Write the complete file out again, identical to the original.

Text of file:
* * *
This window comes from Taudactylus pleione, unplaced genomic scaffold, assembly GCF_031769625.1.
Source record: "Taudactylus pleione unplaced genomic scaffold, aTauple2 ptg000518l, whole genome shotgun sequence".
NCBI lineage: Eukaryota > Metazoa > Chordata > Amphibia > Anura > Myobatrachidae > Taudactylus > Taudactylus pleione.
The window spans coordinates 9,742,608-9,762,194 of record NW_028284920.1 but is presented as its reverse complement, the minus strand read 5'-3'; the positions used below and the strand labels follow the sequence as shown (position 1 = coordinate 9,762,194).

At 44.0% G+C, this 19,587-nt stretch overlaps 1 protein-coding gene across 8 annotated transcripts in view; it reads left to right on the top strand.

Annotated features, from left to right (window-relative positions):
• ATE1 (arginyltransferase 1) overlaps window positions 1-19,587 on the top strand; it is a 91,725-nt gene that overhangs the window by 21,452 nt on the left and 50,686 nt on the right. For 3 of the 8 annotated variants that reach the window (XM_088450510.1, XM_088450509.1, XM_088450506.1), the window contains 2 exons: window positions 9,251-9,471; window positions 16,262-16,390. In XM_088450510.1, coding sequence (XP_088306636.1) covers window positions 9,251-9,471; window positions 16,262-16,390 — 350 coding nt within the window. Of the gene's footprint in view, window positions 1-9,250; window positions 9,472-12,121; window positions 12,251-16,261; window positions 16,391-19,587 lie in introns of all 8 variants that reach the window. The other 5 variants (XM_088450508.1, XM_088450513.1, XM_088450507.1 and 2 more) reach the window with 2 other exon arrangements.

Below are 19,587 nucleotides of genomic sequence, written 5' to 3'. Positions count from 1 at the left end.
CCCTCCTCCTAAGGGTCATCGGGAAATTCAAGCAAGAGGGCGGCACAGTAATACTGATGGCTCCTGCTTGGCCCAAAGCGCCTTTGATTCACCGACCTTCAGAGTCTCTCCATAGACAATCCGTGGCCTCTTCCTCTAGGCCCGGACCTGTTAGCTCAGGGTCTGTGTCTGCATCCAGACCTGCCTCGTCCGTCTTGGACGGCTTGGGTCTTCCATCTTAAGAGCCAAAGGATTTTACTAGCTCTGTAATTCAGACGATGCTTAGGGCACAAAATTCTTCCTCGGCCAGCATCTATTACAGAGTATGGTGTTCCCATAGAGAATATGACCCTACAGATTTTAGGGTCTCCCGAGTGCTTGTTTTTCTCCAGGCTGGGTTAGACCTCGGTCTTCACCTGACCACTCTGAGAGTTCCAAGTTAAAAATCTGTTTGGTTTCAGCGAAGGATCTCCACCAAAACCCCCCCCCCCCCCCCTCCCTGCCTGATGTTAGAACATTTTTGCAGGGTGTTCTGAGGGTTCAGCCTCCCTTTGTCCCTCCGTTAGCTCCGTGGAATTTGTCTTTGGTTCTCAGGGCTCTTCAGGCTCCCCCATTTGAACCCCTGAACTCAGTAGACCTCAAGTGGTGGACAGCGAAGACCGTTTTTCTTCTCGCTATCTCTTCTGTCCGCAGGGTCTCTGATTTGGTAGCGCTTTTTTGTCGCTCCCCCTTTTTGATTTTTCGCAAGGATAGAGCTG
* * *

This window comes from Taudactylus pleione, unplaced genomic scaffold, assembly GCF_031769625.1.
Source record: "Taudactylus pleione unplaced genomic scaffold, aTauple2 ptg000518l, whole genome shotgun sequence".
NCBI lineage: Eukaryota > Metazoa > Chordata > Amphibia > Anura > Myobatrachidae > Taudactylus > Taudactylus pleione.
The window spans coordinates 9,742,608-9,762,194 of record NW_028284920.1 but is presented as its reverse complement, the minus strand read 5'-3'; the positions used below and the strand labels follow the sequence as shown (position 1 = coordinate 9,762,194).

At 44.0% G+C, this 19,587-nt stretch overlaps 1 protein-coding gene across 8 annotated transcripts in view; it reads left to right on the top strand.

Annotated features, from left to right (window-relative positions):
• ATE1 (arginyltransferase 1) overlaps window positions 1-19,587 on the top strand; it is a 91,725-nt gene that overhangs the window by 21,452 nt on the left and 50,686 nt on the right. For 3 of the 8 annotated variants that reach the window (XM_088450510.1, XM_088450509.1, XM_088450506.1), the window contains 2 exons: window positions 9,251-9,471; window positions 16,262-16,390. In XM_088450510.1, coding sequence (XP_088306636.1) covers window positions 9,251-9,471; window positions 16,262-16,390 — 350 coding nt within the window. Of the gene's footprint in view, window positions 1-9,250; window positions 9,472-12,121; window positions 12,251-16,261; window positions 16,391-19,587 lie in introns of all 8 variants that reach the window. The other 5 variants (XM_088450508.1, XM_088450513.1, XM_088450507.1 and 2 more) reach the window with 2 other exon arrangements.

Below are 19,587 nucleotides of genomic sequence, written 5' to 3'. Positions count from 1 at the left end.
CCCTCCTCCTAAGGGTCATCGGGAAATTCAAGCAAGAGGGCGGCACAGTAATACTGATGGCTCCTGCTTGGCCCAAAGCGCCTTTGATTCACCGACCTTCAGAGTCTCTCCATAGACAATCCGTGGCCTCTTCCTCTAGGCCCGGACCTGTTAGCTCAGGGTCTGTGTCTGCATCCAGACCTGCCTCGTCCGTCTTGGACGGCTTGGGTCTTCCATCTTAAGAGCCAAAGGATTTTACTAGCTCTGTAATTCAGACGATGCTTAGGGCACAAAATTCTTCCTCGGCCAGCATCTATTACAGAGTATGGTGTTCCCATAGAGAATATGACCCTACAGATTTTAGGGTCTCCCGAGTGCTTGTTTTTCTCCAGGCTGGGTTAGACCTCGGTCTTCACCTGACCACTCTGAGAGTTCCAAGTTAAAAATCTGTTTGGTTTCAGCGAAGGATCTCCACCAAAACCCCCCCCCCCCCCCCTCCCTGCCTGATGTTAGAACATTTTTGCAGGGTGTTCTGAGGGTTCAGCCTCCCTTTGTCCCTCCGTTAGCTCCGTGGAATTTGTCTTTGGTTCTCAGGGCTCTTCAGGCTCCCCCATTTGAACCCCTGAACTCAGTAGACCTCAAGTGGTGGACAGCGAAGACCGTTTTTCTTCTCGCTATCTCTTCTGTCCGCAGGGTCTCTGATTTGGTAGCGCTTTTTTGTCGCTCCCCCTTTTTGATTTTTCGCAAGGATAGAGCTG